Lesson 8: Collocations

In this lesson, we will focus on collocations, i.e. meaningful, fixed, syntagmatic sequence of two (or more) words in the immediate proximity. The KonText interface allows us to create collocation lists for the given word, which enables us to determine in what contexts the word or phenomenon typically occurs.

To identify a collocation, association measures are used. The interface employs the following association measures: t-score, MI, MI3, log likelihood, min. sensitivity, logDice, MI.log_f, relative frequency. It is recommended to combine the measures, as each functions differently and favours different kinds of associations, not every single one may be suitable every time. Additionally, the scores produced by different association measures cannot be directly compared.

Searching the corpus

To search for collocations, it is necessary to create a concordance of the word the collocations of which we want to find. In the case of the OBC, you may be interested in, for example, the words or phrases used to describe men or women in the proceedings, or whether particular attributes were more commonly ascribed to a specific gender (to read more about gender in the proceedings, visit here).

Let’s create a concordance of the word boy. Select the OBC from the corpora list and set the query type on Basic. Search for the form boy and when the concordance appears, click on Collocations in the top menu, then click on Custom. A form for creating a collocations list appears, in which you can specify the values used for searching for the collocations.

  1. Attribute: You can select either word or tag; the collocation list will then consist of either specific words or part-of-speech tags.
  2. Collocation window span: Specifies the proximity to the key word, the default value is -3 to 3, which means all the words which occur in the first, second and third positions to the left and to the right of the key word will be considered.
  3. Minimum collocate frequency in the corpus: Determines the least number of occurrences in the concordance for the word/tag to be included on the collocations list. The default minimum frequency is 3, which means that forms with fewer occurrences in the concordance will not be included in the list of collocates.
  4. Minimum collocate frequency in the span: Determines how frequently an item should co-occur with the key word for it to be included on the list.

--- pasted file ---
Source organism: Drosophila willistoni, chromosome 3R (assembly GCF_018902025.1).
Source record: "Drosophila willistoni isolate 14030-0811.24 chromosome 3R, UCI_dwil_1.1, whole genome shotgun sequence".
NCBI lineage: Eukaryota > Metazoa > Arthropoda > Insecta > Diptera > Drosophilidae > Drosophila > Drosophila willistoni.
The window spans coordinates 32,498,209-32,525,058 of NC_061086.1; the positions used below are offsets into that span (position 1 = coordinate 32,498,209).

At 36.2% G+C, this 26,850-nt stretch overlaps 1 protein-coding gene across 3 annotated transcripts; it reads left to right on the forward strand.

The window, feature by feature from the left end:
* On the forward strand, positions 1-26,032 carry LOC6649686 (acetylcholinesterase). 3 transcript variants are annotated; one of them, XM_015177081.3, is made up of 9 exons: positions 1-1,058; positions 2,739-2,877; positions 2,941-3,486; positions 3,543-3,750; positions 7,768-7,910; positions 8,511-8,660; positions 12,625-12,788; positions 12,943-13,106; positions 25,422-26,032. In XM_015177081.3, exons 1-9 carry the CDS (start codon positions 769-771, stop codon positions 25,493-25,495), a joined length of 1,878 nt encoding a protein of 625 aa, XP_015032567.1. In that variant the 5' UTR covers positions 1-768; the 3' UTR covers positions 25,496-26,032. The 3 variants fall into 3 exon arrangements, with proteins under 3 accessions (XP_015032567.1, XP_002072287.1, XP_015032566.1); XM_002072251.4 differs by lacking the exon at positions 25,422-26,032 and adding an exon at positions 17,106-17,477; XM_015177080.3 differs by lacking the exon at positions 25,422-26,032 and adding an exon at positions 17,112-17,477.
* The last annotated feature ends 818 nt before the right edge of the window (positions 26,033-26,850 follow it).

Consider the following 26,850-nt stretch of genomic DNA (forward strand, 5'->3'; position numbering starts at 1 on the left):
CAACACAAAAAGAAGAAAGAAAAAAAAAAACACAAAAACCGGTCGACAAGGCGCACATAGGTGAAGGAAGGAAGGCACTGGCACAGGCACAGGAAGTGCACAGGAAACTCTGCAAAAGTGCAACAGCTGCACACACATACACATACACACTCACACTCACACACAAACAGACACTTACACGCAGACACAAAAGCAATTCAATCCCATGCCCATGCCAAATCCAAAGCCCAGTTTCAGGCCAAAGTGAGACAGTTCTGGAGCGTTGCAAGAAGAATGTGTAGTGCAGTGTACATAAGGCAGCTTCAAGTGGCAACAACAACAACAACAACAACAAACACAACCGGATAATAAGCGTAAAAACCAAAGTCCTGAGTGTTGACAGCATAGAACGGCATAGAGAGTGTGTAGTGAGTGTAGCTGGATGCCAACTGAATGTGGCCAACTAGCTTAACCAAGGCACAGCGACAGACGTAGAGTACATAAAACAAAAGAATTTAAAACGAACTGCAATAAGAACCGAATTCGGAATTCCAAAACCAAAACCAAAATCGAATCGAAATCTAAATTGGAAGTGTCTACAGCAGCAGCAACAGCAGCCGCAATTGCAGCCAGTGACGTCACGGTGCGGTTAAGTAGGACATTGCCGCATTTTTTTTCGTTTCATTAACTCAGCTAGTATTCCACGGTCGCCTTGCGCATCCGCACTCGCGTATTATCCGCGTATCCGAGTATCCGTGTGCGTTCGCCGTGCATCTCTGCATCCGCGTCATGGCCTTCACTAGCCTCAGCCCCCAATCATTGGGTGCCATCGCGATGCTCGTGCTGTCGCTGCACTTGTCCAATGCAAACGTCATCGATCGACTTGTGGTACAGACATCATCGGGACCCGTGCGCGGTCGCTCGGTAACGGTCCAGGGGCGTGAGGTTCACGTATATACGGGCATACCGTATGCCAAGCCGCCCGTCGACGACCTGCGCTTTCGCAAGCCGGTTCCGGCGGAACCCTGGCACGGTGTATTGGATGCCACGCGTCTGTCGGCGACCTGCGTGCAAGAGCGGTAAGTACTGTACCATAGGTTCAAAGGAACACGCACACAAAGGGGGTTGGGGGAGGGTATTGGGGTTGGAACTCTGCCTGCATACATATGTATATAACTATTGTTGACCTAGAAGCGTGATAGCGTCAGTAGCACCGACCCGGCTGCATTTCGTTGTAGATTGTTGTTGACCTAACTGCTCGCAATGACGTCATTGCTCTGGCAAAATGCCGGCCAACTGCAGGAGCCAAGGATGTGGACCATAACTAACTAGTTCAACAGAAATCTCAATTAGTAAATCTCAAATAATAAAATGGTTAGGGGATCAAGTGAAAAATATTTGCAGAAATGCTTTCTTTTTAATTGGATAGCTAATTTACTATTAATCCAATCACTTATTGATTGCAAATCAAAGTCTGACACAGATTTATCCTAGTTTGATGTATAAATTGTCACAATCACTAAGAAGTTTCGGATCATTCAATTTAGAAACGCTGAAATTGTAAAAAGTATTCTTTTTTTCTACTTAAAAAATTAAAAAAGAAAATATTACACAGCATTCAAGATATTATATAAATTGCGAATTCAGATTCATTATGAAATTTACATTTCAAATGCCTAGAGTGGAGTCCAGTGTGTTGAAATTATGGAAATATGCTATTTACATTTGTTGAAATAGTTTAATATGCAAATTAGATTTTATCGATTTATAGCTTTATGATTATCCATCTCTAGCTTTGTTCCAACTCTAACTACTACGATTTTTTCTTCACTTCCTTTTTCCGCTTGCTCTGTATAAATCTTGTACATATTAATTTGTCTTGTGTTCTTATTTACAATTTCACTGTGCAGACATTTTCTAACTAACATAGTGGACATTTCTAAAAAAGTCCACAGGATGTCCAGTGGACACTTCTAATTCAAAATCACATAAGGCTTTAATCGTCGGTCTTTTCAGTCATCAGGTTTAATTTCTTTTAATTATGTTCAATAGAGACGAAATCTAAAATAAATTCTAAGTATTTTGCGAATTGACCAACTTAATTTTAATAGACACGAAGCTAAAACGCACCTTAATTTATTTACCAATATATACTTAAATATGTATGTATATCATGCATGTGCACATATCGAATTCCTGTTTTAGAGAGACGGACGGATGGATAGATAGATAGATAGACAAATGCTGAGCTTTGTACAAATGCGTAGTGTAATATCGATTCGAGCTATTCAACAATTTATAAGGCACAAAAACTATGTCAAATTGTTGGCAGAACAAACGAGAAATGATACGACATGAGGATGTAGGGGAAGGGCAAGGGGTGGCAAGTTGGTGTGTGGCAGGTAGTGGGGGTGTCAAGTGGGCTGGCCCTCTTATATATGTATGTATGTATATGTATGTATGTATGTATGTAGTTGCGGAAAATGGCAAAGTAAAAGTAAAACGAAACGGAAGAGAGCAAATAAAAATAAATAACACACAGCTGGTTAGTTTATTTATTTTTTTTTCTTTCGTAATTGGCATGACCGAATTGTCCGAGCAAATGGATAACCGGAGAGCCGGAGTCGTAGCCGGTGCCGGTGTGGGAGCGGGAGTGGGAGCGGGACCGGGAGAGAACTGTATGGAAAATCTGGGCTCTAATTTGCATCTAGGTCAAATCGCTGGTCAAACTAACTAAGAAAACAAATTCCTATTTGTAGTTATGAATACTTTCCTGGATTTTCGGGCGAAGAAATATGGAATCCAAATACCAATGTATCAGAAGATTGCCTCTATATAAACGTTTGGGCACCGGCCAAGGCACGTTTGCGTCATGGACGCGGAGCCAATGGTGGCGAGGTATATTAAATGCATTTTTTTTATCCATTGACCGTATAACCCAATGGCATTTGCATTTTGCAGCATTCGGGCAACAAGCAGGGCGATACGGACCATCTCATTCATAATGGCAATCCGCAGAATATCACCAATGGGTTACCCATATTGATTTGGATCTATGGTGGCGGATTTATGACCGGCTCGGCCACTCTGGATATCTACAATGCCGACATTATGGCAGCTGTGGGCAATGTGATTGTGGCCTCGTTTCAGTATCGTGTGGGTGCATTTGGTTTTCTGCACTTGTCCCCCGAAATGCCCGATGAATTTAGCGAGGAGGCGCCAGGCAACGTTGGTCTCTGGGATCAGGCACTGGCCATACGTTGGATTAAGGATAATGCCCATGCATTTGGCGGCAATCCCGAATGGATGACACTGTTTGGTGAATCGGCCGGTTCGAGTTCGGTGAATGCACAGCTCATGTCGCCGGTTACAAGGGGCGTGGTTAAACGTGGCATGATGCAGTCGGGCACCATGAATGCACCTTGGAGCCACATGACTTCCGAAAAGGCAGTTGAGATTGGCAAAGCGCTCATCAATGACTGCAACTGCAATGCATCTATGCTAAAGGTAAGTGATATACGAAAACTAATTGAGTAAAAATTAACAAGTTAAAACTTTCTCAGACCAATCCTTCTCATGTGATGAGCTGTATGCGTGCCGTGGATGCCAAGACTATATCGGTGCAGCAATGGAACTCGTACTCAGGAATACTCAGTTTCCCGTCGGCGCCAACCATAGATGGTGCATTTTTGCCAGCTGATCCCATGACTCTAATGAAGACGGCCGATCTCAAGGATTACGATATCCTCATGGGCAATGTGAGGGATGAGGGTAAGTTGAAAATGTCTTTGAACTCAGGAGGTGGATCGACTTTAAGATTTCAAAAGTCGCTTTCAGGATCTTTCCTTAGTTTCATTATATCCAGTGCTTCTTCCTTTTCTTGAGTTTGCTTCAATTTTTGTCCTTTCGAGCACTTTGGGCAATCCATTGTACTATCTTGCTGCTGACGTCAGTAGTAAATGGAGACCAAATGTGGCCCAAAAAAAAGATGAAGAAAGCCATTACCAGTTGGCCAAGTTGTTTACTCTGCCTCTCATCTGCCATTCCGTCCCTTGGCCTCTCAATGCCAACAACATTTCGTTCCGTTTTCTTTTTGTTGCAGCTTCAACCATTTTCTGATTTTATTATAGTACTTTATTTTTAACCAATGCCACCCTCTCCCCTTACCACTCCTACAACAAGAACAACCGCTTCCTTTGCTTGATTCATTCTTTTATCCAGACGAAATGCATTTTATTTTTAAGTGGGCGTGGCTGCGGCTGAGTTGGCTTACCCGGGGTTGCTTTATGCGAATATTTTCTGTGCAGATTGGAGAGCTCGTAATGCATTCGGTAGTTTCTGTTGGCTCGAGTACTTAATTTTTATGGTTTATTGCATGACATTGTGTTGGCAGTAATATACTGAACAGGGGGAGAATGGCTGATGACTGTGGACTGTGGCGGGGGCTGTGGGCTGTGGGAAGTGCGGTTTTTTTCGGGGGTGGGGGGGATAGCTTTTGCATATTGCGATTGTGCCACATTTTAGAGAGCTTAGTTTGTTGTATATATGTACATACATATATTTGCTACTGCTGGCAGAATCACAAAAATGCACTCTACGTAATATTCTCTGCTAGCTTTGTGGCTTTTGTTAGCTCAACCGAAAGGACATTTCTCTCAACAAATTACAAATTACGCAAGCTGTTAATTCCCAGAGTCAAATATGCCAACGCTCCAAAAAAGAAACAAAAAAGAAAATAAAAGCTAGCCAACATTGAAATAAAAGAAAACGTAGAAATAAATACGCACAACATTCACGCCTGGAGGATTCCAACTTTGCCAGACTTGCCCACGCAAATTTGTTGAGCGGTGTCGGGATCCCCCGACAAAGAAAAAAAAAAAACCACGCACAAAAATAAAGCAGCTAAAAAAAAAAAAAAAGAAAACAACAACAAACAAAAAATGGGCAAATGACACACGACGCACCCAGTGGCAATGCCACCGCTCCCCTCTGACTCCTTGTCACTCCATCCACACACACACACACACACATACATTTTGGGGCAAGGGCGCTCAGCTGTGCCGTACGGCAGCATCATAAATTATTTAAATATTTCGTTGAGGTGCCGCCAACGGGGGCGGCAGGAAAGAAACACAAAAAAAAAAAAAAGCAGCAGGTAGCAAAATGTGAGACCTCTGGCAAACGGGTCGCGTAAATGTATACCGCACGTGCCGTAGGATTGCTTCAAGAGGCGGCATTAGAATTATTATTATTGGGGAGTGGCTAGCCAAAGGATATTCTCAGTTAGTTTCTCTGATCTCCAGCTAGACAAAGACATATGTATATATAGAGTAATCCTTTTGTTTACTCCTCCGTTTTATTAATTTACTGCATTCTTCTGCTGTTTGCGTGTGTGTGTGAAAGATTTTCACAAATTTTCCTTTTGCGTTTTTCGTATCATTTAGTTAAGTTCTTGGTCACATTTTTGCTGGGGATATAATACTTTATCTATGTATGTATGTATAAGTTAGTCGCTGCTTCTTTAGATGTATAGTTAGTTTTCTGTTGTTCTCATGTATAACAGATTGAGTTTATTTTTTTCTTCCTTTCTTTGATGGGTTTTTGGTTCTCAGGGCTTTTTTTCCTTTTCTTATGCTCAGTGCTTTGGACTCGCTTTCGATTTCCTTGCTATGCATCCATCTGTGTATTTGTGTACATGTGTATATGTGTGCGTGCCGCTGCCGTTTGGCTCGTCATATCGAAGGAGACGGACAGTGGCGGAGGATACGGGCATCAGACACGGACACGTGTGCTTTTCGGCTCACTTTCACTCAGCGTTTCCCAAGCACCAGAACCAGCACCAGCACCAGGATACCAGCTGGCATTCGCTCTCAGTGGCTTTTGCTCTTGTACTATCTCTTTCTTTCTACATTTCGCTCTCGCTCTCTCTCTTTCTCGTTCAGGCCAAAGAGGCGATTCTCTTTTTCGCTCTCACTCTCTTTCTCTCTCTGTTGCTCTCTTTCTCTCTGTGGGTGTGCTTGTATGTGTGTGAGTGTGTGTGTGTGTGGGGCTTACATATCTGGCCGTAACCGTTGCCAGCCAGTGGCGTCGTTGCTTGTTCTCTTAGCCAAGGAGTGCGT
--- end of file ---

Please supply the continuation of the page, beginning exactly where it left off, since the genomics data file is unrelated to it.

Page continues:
5. Collocation measures: Here, you can select which association measures will be calculated and employed in the search for collocations and according to which the list should be sorted.

Once you are satisfied with your selection, you can click on the Make candidate list button. It should be noted here, that the interface does not provide you with a list of collocations, per se, but rather with candidates for collocations; as it was mentioned above, each measure is calculated differently and it is then up to the researcher to decide on the ir/relevancy of the potential collocate.

Try rearranging the list by sorting according to different association measures. We have selected logDice for our first sorting value. This measure is based only on the frequency of the node (key word) and the collocate and the frequency of the whole collocation; it is unaffected by the size of the corpus, it is thus suitable for comparing results from corpora of different sizes. The MI measure is prone to overestimating low frequency items; hence words like leetel and Scald-head appear in the first rows. The T-score measure, on the other hand, prefers words with high frequency, therefore the first rows are occupied mostly by function words, such as the, a and and, and punctuation. When sorting according to absolute frequency, the results will mostly coincide with the T-score measure.


Find out, which words frequently follow the adjectives modest and powerful.

  • Make sure you have selected the OBC as your corpus.
  • You can use the basic, word form or CQL query types.
  • Set the range to 0 to 1 – this way you are looking only for the words which directly follow the node (key word).
  • Sort by logDice.

You can find the solution here.

And that´s it. Back to the OBC main page